- May 23, 2022 - Release of Humble Hawksbill
The length of the response to all of the questions combined should be no more than 4000 words, with as many graphs as needed to support that. If additional space is needed, feel free to provide a link to an external resource with more information.
Without configuration, what is the throughput and latency (in addition to any other relevant metrics) when transferring large topics (like ~4K camera images) at medium frequencies (~30Hz)?
Without configuration, how does the implementation scale with the number of topics in the system?
Without configuration, how does the implementation scale with the number of nodes in the system?
Please provide benchmarks for inter-host, inter-process (with and without LoanedMessages), and intra-process (with and without LoanedMessages) throughput for both large and small message sizes, on both Linux and Windows.
For a pub/sub pair in separate processes, what is the average round-trip time, throughput, and CPU/memory utilization? How does this scale with topic frequency and topic size?
- Several users have reported instances where services never appear, or they never get responses. What do you think the problems might be, and what are you doing to try and address these problems?
- How do services scale with the number of clients? And/or the amount of request traffic?
We’ve had a lot of reports from users of problems using ROS 2 over WiFi. What do you think the causes of the problems are, and what are you doing to try to address these problems?
- Some example issues from users:
How well does the implementation work out-of-the-box over WiFi?
How does the system behave when a robot leaves WiFi range and then reconnects?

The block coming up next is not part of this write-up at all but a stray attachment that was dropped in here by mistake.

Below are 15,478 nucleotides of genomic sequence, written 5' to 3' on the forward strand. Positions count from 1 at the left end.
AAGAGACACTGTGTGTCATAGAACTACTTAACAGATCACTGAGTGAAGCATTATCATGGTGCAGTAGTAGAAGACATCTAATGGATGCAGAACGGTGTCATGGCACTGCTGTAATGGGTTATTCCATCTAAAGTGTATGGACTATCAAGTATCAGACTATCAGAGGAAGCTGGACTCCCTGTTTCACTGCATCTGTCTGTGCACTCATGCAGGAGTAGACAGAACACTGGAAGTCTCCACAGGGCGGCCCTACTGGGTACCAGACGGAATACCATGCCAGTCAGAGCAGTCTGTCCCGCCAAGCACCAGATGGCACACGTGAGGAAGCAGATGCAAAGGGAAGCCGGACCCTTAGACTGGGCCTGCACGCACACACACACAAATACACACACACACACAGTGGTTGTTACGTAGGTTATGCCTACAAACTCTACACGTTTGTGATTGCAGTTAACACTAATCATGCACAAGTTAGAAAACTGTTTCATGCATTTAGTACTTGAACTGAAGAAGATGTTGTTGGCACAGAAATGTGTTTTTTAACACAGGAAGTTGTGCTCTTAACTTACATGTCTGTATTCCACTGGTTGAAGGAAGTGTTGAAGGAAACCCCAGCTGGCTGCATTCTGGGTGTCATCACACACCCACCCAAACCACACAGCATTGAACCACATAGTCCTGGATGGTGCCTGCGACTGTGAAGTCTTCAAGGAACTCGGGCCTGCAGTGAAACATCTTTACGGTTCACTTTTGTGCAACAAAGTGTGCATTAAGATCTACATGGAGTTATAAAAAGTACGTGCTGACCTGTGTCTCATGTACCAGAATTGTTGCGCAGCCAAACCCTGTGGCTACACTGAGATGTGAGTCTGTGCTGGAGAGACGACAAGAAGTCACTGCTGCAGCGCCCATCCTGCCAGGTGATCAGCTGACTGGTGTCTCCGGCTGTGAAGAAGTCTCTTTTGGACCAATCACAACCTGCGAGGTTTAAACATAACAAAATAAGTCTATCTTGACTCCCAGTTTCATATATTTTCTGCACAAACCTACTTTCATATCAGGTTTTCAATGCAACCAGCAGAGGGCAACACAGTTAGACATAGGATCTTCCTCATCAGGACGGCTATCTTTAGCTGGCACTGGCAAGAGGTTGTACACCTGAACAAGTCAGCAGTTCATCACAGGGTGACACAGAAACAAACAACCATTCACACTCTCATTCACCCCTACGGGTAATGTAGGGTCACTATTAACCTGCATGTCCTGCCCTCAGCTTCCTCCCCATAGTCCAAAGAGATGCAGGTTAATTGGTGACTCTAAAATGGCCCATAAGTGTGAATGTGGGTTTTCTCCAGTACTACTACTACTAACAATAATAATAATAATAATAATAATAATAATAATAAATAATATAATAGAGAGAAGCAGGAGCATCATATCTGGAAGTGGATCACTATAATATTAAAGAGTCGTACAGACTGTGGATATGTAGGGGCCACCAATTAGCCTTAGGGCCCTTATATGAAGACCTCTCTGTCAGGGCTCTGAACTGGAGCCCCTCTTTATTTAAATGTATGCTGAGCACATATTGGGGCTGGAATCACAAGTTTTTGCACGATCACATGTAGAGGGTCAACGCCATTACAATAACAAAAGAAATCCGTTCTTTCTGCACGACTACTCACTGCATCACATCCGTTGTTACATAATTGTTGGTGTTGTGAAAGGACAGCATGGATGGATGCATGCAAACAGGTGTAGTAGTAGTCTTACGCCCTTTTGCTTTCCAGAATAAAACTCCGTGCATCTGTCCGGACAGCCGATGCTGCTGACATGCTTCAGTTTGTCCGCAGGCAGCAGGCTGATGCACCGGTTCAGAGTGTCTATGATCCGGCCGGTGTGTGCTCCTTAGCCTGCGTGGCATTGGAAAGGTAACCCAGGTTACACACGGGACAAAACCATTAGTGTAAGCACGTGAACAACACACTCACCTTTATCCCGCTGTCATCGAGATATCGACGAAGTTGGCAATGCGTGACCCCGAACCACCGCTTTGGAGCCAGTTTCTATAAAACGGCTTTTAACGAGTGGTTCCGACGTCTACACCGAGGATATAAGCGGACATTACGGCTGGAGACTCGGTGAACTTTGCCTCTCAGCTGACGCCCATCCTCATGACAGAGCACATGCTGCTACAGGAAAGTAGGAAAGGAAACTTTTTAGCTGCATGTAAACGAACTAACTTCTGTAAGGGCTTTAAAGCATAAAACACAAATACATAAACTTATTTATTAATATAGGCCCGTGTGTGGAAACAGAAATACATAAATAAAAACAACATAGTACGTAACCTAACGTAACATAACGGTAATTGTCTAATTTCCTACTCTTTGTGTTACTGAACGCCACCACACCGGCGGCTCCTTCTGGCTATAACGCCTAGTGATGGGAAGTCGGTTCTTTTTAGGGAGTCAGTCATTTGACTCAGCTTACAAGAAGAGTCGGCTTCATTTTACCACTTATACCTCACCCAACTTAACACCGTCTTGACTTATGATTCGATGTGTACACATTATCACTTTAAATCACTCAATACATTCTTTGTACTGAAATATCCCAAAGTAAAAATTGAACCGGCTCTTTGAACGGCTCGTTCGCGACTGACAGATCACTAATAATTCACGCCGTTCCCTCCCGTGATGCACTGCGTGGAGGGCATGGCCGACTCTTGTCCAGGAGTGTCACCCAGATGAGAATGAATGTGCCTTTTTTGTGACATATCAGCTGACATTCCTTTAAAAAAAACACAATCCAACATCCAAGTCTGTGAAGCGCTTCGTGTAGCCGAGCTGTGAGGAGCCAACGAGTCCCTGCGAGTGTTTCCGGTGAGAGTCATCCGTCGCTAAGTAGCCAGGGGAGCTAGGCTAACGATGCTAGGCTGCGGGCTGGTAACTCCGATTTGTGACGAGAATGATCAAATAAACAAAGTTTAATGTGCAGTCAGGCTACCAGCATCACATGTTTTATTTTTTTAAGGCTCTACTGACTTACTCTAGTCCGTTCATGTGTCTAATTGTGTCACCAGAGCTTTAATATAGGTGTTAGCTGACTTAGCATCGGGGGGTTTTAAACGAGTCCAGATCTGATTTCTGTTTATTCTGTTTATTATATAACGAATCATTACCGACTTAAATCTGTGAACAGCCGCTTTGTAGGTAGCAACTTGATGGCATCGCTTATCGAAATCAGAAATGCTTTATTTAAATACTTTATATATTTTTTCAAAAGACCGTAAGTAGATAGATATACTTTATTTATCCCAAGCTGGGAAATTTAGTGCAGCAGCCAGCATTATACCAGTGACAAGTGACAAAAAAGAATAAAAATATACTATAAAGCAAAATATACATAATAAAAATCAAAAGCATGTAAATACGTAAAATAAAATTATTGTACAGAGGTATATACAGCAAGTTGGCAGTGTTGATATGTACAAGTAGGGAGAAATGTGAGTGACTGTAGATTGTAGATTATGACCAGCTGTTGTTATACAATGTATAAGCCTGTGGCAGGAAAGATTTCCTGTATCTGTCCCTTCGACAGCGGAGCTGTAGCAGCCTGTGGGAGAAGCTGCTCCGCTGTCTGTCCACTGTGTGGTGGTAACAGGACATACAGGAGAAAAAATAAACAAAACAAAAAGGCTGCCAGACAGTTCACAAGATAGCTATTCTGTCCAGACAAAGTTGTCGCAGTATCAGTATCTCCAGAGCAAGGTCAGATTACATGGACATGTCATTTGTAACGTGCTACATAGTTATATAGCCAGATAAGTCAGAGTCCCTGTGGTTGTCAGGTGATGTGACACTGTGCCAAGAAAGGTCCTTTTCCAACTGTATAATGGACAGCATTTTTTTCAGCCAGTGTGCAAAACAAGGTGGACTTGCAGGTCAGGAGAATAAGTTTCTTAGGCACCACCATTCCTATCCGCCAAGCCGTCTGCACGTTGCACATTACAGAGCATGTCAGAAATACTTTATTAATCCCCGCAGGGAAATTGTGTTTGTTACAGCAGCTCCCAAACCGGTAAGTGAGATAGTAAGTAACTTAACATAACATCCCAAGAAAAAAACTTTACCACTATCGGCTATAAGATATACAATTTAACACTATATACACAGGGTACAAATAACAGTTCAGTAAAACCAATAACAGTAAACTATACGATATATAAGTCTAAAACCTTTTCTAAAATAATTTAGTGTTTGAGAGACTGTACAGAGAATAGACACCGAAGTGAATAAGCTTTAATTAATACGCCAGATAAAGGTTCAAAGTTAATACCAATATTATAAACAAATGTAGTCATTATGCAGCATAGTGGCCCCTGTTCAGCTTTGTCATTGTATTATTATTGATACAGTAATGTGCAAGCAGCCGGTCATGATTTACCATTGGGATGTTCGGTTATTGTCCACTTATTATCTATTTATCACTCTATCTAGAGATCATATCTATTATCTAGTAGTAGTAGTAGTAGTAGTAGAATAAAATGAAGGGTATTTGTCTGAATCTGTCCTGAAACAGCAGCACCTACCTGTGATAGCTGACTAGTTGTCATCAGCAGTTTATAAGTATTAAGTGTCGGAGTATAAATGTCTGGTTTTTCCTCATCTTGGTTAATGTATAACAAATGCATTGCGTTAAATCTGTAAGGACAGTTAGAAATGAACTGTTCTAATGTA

How long does it take to launch a large application like RViz2 over WiFi?
What is a solution for default DDS discovery on lossy networks?
- How does performance scale with the number of robots present in a WiFi network?
What is the roadmap and where is it documented?
Can the middleware be configured to be memory-static at runtime?
What support is there for microcontrollers?
Are there tools available for integrating/bridging with other protocols (MQTT, etc)? What are they, and how do they work?
How much adherence is there to the RTPS standard?
How much support for the DDS-Security specification is provided in the DDS implementation?
Does the package have explicit tooling and support for protocol dissection?
What is the currently declared REP-2004 quality of the package implementing the RTPS/DDS protocols and the RMW?
How else does the package measure quality? Please list specific procedures or tools that are used.
Where is the development process documented?
What kinds of tests are run? Smoke tests, unit tests, integration tests, load tests, coverage? What platforms are each of the tests run on?
Has the DDS Security implementation been audited by a third-party?
In this section, you can add any additional information that you think is relevant to your RMW implementation. For instance, if your implementation has unique features, you can explain them here. These should be things technical in nature, not just marketing. Please keep your responses limited to 2000 words with a reasonable number of graphs; we’ll truncate anything longer than that during editing of the report. If you cannot fit all of your data into the limit, feel free to provide a link to an external resource which we’ll include in the report.